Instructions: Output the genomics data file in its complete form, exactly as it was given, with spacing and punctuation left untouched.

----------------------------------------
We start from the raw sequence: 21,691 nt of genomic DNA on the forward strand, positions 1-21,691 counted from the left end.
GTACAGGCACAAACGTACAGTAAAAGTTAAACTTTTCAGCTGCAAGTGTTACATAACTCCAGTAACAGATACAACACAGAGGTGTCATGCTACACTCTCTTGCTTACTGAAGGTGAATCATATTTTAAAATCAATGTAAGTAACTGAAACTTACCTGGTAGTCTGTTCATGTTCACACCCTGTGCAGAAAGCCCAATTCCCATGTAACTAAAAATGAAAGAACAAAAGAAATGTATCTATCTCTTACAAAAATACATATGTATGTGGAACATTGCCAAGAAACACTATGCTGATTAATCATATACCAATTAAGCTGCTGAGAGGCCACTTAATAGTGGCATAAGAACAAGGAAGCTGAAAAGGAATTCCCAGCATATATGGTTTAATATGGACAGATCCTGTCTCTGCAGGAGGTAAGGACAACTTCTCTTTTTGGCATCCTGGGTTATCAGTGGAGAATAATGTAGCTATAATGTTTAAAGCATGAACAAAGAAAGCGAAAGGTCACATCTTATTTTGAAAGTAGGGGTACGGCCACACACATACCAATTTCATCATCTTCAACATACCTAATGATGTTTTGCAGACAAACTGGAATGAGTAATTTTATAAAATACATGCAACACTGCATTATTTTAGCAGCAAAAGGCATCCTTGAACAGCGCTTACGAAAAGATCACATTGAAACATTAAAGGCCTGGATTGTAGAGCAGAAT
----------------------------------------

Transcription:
We start from the raw sequence: 21,691 nt of genomic DNA on the forward strand, positions 1-21,691 counted from the left end.
GTACAGGCACAAACGTACAGTAAAAGTTAAACTTTTCAGCTGCAAGTGTTACATAACTCCAGTAACAGATACAACACAGAGGTGTCATGCTACACTCTCTTGCTTACTGAAGGTGAATCATATTTTAAAATCAATGTAAGTAACTGAAACTTACCTGGTAGTCTGTTCATGTTCACACCCTGTGCAGAAAGCCCAATTCCCATGTAACTAAAAATGAAAGAACAAAAGAAATGTATCTATCTCTTACAAAAATACATATGTATGTGGAACATTGCCAAGAAACACTATGCTGATTAATCATATACCAATTAAGCTGCTGAGAGGCCACTTAATAGTGGCATAAGAACAAGGAAGCTGAAAAGGAATTCCCAGCATATATGGTTTAATATGGACAGATCCTGTCTCTGCAGGAGGTAAGGACAACTTCTCTTTTTGGCATCCTGGGTTATCAGTGGAGAATAATGTAGCTATAATGTTTAAAGCATGAACAAAGAAAGCGAAAGGTCACATCTTATTTTGAAAGTAGGGGTACGGCCACACACATACCAATTTCATCATCTTCAACATACCTAATGATGTTTTGCAGACAAACTGGAATGAGTAATTTTATAAAATACATGCAACACTGCATTATTTTAGCAGCAAAAGGCATCCTTGAACAGCGCTTACGAAAAGATCACATTGAAACATTAAAGGCCTGGATTGTAGAGCAGAAT